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Infectious Diseases

Updated 06 October 2020

Do sanitising sprays on trolley handles really kill the coronavirus?

There are many disinfectant sprays on the market, but not all are good at killing viruses.

  • Using sanitisers and wipes to kill the SARS-CoV-2 virus on surfaces is very important during the Covid-19 pandemic.
  • However, wipes and disinfecting sprays don't always produce the best results.
  • Wipes may be more effective than sprays because some sprays don't contain the right amount of alcohol.

Since the Covid-19 pandemic hit South African shores earlier this year, retail stores have been doing their best to battle the spread of the virus.

In addition to the usual disinfectant trolley wipes, most stores have an employee at store entrances to spritz trolley handles with sanitising liquid - often contained in an unlabelled bottle.

However, some disinfectants may not contain the correct levels of alcohol to effectively kill the SARS-CoV-2 virus.

Rhodes University tested sanitisers at an Eastern Cape boarding school, where more than 200 staff and pupils tested positive for the virus this year, and found that they only contained only 57.6% alcohol – less than the required minimum alcohol content, News24 reported.

According to the Centers for Disease Control and Prevention (CDC), alcohol-based sanitisers need to contain at least 60% alcohol to effectively kill the virus. 

Spraying trolley handles is no guarantee 

According to Bernard Reeksting, chemical scientist and former director of the Centre for Polymer Technology at the CSIR, even if a spray kills SARS-CoV-2, it may not necessarily be the most effective way of disinfecting surfaces.

"Spraying a trolley handle with a sanitiser only acts as a wash-down, given that its distribution is wide and somewhat erratic, which means that much of its effect will be wasted in the atmosphere.

"A spray therefore provides no guarantee that the sanitiser is evenly distributed as it is likely to only land in the spray direction," he explains.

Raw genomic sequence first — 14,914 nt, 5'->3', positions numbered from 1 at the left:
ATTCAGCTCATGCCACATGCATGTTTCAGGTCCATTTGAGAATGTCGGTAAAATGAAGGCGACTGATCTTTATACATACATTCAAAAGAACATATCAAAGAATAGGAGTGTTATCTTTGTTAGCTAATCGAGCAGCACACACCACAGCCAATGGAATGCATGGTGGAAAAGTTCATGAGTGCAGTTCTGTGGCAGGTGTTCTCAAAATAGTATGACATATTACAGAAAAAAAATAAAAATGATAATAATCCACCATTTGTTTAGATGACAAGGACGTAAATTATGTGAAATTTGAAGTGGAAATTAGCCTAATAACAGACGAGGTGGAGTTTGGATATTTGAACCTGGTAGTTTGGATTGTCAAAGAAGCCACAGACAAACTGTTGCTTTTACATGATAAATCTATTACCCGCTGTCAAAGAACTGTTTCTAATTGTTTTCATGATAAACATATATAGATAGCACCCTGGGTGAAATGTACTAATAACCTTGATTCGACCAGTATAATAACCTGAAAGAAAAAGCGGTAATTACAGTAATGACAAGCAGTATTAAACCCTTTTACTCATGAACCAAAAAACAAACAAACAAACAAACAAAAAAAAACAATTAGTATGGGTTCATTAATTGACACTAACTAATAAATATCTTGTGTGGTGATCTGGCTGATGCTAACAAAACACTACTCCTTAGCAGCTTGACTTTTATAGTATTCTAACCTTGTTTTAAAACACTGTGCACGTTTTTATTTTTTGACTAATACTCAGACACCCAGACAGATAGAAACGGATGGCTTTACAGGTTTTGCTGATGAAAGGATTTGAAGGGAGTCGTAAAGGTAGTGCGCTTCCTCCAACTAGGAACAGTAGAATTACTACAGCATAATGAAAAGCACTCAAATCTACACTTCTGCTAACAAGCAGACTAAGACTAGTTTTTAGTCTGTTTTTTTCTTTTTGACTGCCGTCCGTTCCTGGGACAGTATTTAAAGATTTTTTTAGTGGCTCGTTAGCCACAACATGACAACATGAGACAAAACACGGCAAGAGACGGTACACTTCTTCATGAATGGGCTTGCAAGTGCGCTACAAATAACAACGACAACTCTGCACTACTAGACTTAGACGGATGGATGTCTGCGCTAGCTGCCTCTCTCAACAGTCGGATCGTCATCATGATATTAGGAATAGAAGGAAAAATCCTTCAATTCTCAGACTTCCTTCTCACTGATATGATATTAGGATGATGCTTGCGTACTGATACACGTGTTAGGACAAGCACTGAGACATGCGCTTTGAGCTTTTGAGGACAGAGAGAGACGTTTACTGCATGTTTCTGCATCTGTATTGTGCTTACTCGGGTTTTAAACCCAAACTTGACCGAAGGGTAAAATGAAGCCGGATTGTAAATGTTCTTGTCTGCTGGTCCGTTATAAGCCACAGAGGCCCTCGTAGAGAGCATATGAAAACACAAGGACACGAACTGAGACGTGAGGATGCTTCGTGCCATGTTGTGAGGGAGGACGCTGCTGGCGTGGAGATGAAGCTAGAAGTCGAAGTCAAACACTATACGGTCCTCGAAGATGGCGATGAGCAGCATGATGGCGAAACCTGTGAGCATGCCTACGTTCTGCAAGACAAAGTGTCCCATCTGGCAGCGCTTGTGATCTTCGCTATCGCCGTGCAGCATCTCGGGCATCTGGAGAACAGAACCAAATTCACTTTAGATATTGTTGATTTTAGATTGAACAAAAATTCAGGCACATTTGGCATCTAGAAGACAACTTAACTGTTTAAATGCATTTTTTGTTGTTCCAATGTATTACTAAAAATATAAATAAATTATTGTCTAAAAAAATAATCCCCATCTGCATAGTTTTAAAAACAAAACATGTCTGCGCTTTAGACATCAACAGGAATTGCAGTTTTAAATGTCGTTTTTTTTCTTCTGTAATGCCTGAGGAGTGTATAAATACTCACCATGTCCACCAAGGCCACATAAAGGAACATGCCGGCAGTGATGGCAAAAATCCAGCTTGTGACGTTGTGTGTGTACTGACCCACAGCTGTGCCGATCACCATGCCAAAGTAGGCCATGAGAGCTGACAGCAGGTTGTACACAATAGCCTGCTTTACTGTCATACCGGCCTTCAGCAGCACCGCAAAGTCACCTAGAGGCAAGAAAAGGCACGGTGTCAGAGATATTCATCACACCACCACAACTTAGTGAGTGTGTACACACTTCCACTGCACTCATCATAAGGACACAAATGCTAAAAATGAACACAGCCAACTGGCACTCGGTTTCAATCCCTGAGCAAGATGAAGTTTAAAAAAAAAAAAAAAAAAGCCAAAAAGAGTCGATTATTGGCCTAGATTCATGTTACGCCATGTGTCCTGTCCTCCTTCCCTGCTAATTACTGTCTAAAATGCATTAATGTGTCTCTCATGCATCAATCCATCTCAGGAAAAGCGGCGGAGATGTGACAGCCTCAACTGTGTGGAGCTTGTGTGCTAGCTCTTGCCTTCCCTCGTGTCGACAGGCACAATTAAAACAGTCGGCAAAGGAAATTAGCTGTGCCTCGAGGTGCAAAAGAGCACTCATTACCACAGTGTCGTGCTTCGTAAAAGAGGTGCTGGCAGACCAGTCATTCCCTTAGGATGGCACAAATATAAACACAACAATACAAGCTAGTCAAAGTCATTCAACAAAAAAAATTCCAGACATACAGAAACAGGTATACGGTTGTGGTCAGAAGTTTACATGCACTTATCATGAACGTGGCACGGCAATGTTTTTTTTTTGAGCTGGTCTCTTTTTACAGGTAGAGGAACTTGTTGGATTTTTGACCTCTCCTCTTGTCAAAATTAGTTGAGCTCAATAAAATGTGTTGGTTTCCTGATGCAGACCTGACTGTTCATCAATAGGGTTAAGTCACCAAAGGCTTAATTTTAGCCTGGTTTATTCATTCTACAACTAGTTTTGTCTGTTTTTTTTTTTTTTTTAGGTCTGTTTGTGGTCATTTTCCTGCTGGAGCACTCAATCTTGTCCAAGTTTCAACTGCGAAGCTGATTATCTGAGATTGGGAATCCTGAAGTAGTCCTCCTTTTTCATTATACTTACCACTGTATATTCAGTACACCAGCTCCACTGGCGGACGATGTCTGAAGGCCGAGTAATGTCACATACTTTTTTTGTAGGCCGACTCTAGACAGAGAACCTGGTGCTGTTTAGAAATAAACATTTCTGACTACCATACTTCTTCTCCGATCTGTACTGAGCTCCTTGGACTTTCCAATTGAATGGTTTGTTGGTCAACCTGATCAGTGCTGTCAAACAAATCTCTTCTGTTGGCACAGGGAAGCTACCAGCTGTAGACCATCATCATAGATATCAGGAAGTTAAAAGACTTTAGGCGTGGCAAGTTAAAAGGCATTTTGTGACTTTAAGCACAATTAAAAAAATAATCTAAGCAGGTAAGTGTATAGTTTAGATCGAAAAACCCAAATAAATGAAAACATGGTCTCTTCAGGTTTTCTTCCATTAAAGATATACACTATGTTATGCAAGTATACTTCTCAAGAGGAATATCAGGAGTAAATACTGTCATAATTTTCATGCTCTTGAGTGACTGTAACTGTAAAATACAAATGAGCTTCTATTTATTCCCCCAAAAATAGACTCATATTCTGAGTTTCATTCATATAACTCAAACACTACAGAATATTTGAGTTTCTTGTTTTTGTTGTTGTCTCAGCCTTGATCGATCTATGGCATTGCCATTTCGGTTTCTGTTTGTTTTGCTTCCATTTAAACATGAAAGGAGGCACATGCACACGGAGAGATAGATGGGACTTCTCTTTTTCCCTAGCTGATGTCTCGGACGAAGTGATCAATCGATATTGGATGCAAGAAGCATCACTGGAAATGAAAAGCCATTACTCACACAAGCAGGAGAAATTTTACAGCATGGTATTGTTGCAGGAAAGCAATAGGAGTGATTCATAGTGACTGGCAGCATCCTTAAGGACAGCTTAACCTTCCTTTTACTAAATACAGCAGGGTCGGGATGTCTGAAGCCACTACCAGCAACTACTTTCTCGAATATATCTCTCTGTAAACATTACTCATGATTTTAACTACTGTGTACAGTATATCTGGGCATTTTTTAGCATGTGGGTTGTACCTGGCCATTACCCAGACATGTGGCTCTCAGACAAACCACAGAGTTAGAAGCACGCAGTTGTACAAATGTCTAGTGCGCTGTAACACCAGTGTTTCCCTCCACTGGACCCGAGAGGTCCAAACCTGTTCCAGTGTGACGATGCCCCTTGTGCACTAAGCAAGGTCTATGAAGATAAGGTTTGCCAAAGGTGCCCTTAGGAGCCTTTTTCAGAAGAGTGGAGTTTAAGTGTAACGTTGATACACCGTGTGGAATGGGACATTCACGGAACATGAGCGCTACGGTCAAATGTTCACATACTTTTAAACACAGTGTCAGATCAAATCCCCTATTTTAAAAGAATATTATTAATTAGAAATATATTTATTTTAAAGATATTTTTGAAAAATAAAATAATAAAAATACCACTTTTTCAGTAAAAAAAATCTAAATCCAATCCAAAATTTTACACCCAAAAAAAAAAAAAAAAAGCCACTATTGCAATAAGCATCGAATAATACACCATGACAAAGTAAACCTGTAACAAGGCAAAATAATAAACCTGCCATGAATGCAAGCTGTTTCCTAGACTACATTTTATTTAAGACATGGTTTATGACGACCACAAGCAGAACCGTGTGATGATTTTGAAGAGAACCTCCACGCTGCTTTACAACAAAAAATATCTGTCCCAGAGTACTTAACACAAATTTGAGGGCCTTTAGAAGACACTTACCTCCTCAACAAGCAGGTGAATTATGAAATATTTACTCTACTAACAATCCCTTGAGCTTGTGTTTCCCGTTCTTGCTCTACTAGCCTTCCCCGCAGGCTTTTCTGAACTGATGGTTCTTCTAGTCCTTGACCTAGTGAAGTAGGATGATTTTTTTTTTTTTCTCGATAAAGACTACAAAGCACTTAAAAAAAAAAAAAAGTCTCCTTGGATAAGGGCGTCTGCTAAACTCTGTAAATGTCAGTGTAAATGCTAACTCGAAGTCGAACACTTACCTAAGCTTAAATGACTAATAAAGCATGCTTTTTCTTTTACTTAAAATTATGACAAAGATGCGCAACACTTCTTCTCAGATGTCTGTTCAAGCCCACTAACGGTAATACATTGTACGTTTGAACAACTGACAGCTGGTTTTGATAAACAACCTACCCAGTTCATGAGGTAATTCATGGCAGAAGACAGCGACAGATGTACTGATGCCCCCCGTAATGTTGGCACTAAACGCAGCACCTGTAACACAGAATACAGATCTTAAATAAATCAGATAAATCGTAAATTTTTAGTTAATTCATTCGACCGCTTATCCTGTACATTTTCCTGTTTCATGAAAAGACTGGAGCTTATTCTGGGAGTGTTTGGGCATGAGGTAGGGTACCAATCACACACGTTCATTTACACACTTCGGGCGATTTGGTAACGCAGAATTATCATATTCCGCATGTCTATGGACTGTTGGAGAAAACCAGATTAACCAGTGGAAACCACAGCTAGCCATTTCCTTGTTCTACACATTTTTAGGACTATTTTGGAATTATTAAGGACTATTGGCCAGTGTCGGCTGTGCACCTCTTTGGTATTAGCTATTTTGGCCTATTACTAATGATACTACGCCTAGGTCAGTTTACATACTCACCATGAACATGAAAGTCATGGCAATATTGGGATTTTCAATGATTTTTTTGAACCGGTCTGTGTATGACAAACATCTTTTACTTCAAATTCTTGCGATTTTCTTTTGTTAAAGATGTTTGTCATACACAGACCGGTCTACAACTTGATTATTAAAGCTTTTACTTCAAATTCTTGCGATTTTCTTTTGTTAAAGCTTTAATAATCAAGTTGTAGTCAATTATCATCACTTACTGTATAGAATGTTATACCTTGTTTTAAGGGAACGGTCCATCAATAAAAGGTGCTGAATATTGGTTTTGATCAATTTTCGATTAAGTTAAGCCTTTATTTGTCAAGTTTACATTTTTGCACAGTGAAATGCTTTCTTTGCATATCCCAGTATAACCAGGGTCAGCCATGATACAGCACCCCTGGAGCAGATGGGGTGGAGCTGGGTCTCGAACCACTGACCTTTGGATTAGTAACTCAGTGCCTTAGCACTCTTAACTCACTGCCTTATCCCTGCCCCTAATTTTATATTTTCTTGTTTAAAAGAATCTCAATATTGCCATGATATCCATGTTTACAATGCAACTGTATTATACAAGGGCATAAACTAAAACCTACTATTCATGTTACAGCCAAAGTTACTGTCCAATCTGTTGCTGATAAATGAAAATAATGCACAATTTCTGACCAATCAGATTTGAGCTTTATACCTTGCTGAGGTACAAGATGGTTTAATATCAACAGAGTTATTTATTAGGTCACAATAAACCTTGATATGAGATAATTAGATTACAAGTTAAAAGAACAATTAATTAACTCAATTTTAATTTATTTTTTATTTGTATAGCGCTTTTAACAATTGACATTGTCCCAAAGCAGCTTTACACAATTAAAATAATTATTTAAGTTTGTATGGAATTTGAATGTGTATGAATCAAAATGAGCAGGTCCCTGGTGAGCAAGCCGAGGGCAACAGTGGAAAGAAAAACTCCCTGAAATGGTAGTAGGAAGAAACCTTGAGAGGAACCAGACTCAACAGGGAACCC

In fact, some studies have shown that disinfectant wipes produce better results on public surfaces compared to spray disinfectants.

One also needs to bear in mind that some products that claim to sanitise surfaces only kill bacteria - not viruses - so it's best to read product labels carefully. It is also a good idea to look at how long you should wipe the surface. Different products are tested under different conditions and have different recommendations.

Haley Oliver, a microbiologist and associate professor of food science at Purdue University, told the New York Times that if, for example, a product suggests you should use it for four minutes, the total wiping and drying time should be four minutes.

Why are wipes the better option?

Reeksting explains that wipes mechanically clean soiling from a surface and reach areas where bacteria and viruses may be trapped.

"The wipe acts as a reservoir to retain fluid which allows it to be evenly spread over the surface being cleaned and then actively and mechanically removes pathogens from the surface and brings them into close contact with the wipe fluid."

So what is the best way to remove all pathogens from surfaces?

According to the World Health Organisation (WHO) and CDC, handwashing with soap and running water is still the best method. This is because of the nature of soap molecules. When suspended in water, they pry apart and destroy viruses, according to an article by Global Handwashing

However, when  soap and running water is not convenient, disinfectant wipes are the second-best recommended option because they physically remove dirt and microorganisms from the surface of trolley handles. Marketing director of Infection Protection Products, Annette Devenish, recommends a second wipe, as this will ensure even better disinfection.